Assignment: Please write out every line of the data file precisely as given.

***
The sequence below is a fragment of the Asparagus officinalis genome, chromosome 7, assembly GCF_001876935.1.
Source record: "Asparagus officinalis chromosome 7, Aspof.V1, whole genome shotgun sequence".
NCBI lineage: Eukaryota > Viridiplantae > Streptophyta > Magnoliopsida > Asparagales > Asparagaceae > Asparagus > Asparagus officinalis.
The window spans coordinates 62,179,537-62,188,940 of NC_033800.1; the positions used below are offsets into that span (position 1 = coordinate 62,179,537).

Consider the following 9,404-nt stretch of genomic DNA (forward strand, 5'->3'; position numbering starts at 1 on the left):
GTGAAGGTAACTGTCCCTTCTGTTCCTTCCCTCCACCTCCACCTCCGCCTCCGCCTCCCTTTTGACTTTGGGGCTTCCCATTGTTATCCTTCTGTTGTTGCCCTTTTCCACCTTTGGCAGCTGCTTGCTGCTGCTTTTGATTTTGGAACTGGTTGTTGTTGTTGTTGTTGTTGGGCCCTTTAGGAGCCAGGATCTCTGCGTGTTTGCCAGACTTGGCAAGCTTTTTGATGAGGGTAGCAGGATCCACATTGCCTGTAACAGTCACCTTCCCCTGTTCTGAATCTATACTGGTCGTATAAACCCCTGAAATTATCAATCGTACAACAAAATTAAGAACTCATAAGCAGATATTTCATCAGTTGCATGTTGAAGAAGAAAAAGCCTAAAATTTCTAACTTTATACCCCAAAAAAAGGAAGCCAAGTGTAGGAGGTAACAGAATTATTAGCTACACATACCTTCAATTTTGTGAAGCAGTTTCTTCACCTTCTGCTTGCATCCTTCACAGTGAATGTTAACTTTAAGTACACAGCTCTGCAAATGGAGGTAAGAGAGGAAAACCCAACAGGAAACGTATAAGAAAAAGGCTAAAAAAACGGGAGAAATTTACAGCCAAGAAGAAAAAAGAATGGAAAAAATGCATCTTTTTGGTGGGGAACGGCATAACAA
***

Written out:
The sequence below is a fragment of the Asparagus officinalis genome, chromosome 7, assembly GCF_001876935.1.
Source record: "Asparagus officinalis chromosome 7, Aspof.V1, whole genome shotgun sequence".
NCBI lineage: Eukaryota > Viridiplantae > Streptophyta > Magnoliopsida > Asparagales > Asparagaceae > Asparagus > Asparagus officinalis.
The window spans coordinates 62,179,537-62,188,940 of NC_033800.1; the positions used below are offsets into that span (position 1 = coordinate 62,179,537).

Consider the following 9,404-nt stretch of genomic DNA (forward strand, 5'->3'; position numbering starts at 1 on the left):
GTGAAGGTAACTGTCCCTTCTGTTCCTTCCCTCCACCTCCACCTCCGCCTCCGCCTCCCTTTTGACTTTGGGGCTTCCCATTGTTATCCTTCTGTTGTTGCCCTTTTCCACCTTTGGCAGCTGCTTGCTGCTGCTTTTGATTTTGGAACTGGTTGTTGTTGTTGTTGTTGTTGGGCCCTTTAGGAGCCAGGATCTCTGCGTGTTTGCCAGACTTGGCAAGCTTTTTGATGAGGGTAGCAGGATCCACATTGCCTGTAACAGTCACCTTCCCCTGTTCTGAATCTATACTGGTCGTATAAACCCCTGAAATTATCAATCGTACAACAAAATTAAGAACTCATAAGCAGATATTTCATCAGTTGCATGTTGAAGAAGAAAAAGCCTAAAATTTCTAACTTTATACCCCAAAAAAAGGAAGCCAAGTGTAGGAGGTAACAGAATTATTAGCTACACATACCTTCAATTTTGTGAAGCAGTTTCTTCACCTTCTGCTTGCATCCTTCACAGTGAATGTTAACTTTAAGTACACAGCTCTGCAAATGGAGGTAAGAGAGGAAAACCCAACAGGAAACGTATAAGAAAAAGGCTAAAAAAACGGGAGAAATTTACAGCCAAGAAGAAAAAAGAATGGAAAAAATGCATCTTTTTGGTGGGGAACGGCATAACAA